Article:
County Kerry – The Kingdom

County Kerry is a mystical, rugged, and scenic Irish county that has captivated tourists for hundreds of years, making the Ring of Kerry one of the most famous attractions in all of Ireland.

Waterville On The Ring Of Kerry At Sunset

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Known as The Kingdom to the people of Kerry, the county is the closest any tourist will get to experiencing an ancient, mythical, Celtic kingdom.  Misty mountains, glacial lakes, rugged peninsulas, magical rainbows, secluded hamlets and windswept beaches await.

Larger towns like Tralee, Killarney and Kenmare provide wonderful accommodations from budget friendly hostels to luxury castle hotels.  Many pubs host live traditional music sessions in the evenings, so tourists can experience the warm welcome of the Kerry people.

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Kerry is one of the six counties of the province of Munster and is the 5th largest county in all of Ireland.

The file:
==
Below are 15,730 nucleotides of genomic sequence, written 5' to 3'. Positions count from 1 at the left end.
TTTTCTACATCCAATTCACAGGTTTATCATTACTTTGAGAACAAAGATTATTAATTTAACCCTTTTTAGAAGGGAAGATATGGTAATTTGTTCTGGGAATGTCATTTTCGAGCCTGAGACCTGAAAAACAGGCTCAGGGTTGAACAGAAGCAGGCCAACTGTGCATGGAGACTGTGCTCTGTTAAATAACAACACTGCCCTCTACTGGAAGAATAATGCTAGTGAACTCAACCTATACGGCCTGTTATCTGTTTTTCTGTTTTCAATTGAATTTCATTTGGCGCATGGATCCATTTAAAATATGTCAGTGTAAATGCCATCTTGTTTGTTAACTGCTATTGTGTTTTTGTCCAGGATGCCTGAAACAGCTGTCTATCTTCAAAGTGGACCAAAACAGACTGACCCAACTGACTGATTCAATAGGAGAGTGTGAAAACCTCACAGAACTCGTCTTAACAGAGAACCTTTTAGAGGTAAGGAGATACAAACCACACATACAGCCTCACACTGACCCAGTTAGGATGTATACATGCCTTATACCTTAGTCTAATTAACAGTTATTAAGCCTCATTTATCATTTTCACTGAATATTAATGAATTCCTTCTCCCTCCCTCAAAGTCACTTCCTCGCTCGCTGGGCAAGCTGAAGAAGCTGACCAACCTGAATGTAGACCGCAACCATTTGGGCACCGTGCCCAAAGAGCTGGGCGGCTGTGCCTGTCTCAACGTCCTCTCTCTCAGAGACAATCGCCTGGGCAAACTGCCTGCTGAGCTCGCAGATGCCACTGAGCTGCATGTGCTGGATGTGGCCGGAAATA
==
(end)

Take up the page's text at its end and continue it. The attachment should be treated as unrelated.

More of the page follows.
Ballybunion Beach

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Ballybunion is located in the northern part of the county and is famous for its challenging, blustery golf courses.  The town boasts a statue of President Bill Clinton holding his golf club, to commemorate his trip to the town.

Also famous for its sandy beach, Ballybunion is a surfer’s paradise.

Listowel And Its Racetrack On The Banks Of The River Feale.

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Located in the very heart of north Kerry on the banks of the river Feale is the town of Listowel.  The ancient stone keep, Listowel Castle, dates back to the 1300’s.  The town is also famous as the home of the writer John B. Keane.  It hosts an annual literary festival and the famous Listowel Races.

Blennerville Windmill, Ireland’s Largest Windmill, Just Outside Tralee.